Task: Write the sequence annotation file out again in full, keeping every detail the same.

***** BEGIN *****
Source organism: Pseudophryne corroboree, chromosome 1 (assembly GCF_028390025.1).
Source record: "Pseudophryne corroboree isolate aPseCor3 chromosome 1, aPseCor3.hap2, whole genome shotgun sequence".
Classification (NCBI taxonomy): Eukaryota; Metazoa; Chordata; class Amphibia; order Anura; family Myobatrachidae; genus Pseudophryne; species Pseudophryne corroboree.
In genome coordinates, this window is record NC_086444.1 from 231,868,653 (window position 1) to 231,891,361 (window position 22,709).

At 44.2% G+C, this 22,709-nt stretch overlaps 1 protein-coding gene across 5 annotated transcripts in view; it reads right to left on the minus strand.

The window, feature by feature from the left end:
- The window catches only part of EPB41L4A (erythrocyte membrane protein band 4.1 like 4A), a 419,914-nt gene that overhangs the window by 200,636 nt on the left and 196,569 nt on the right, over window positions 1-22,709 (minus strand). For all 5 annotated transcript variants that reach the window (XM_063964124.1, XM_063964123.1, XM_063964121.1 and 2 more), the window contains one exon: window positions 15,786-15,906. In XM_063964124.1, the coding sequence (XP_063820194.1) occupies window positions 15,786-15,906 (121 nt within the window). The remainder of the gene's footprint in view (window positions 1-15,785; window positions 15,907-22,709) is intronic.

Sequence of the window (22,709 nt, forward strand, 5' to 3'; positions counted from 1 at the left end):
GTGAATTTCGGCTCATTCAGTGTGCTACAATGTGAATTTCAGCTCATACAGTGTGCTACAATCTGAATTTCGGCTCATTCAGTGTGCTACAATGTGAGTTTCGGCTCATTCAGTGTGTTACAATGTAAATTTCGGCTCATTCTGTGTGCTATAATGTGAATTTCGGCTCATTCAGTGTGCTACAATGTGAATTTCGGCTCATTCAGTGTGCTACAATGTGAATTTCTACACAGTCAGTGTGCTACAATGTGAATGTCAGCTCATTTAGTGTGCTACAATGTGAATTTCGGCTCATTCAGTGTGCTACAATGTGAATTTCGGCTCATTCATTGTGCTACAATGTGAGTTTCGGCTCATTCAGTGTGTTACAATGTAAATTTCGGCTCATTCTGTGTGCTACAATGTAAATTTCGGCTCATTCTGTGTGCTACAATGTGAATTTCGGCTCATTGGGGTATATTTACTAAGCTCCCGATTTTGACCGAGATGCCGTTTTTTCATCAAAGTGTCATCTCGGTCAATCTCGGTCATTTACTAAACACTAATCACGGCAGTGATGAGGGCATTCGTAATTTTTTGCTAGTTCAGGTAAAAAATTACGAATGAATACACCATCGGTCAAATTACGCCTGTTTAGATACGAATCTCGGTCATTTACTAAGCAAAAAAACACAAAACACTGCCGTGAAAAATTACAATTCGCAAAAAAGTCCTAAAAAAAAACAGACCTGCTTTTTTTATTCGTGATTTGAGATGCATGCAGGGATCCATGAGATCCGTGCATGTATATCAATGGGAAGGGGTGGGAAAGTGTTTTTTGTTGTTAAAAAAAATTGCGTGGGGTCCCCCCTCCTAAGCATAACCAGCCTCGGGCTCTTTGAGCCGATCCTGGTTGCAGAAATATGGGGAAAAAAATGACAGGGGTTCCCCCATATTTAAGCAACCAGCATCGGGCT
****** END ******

Source organism: Pseudophryne corroboree, chromosome 1 (assembly GCF_028390025.1).
Source record: "Pseudophryne corroboree isolate aPseCor3 chromosome 1, aPseCor3.hap2, whole genome shotgun sequence".
Classification (NCBI taxonomy): Eukaryota; Metazoa; Chordata; class Amphibia; order Anura; family Myobatrachidae; genus Pseudophryne; species Pseudophryne corroboree.
In genome coordinates, this window is record NC_086444.1 from 231,868,653 (window position 1) to 231,891,361 (window position 22,709).

At 44.2% G+C, this 22,709-nt stretch overlaps 1 protein-coding gene across 5 annotated transcripts in view; it reads right to left on the minus strand.

The window, feature by feature from the left end:
- The window catches only part of EPB41L4A (erythrocyte membrane protein band 4.1 like 4A), a 419,914-nt gene that overhangs the window by 200,636 nt on the left and 196,569 nt on the right, over window positions 1-22,709 (minus strand). For all 5 annotated transcript variants that reach the window (XM_063964124.1, XM_063964123.1, XM_063964121.1 and 2 more), the window contains one exon: window positions 15,786-15,906. In XM_063964124.1, the coding sequence (XP_063820194.1) occupies window positions 15,786-15,906 (121 nt within the window). The remainder of the gene's footprint in view (window positions 1-15,785; window positions 15,907-22,709) is intronic.

Sequence of the window (22,709 nt, forward strand, 5' to 3'; positions counted from 1 at the left end):
GTGAATTTCGGCTCATTCAGTGTGCTACAATGTGAATTTCAGCTCATACAGTGTGCTACAATCTGAATTTCGGCTCATTCAGTGTGCTACAATGTGAGTTTCGGCTCATTCAGTGTGTTACAATGTAAATTTCGGCTCATTCTGTGTGCTATAATGTGAATTTCGGCTCATTCAGTGTGCTACAATGTGAATTTCGGCTCATTCAGTGTGCTACAATGTGAATTTCTACACAGTCAGTGTGCTACAATGTGAATGTCAGCTCATTTAGTGTGCTACAATGTGAATTTCGGCTCATTCAGTGTGCTACAATGTGAATTTCGGCTCATTCATTGTGCTACAATGTGAGTTTCGGCTCATTCAGTGTGTTACAATGTAAATTTCGGCTCATTCTGTGTGCTACAATGTAAATTTCGGCTCATTCTGTGTGCTACAATGTGAATTTCGGCTCATTGGGGTATATTTACTAAGCTCCCGATTTTGACCGAGATGCCGTTTTTTCATCAAAGTGTCATCTCGGTCAATCTCGGTCATTTACTAAACACTAATCACGGCAGTGATGAGGGCATTCGTAATTTTTTGCTAGTTCAGGTAAAAAATTACGAATGAATACACCATCGGTCAAATTACGCCTGTTTAGATACGAATCTCGGTCATTTACTAAGCAAAAAAACACAAAACACTGCCGTGAAAAATTACAATTCGCAAAAAAGTCCTAAAAAAAAACAGACCTGCTTTTTTTATTCGTGATTTGAGATGCATGCAGGGATCCATGAGATCCGTGCATGTATATCAATGGGAAGGGGTGGGAAAGTGTTTTTTGTTGTTAAAAAAAATTGCGTGGGGTCCCCCCTCCTAAGCATAACCAGCCTCGGGCTCTTTGAGCCGATCCTGGTTGCAGAAATATGGGGAAAAAAATGACAGGGGTTCCCCCATATTTAAGCAACCAGCATCGGGCT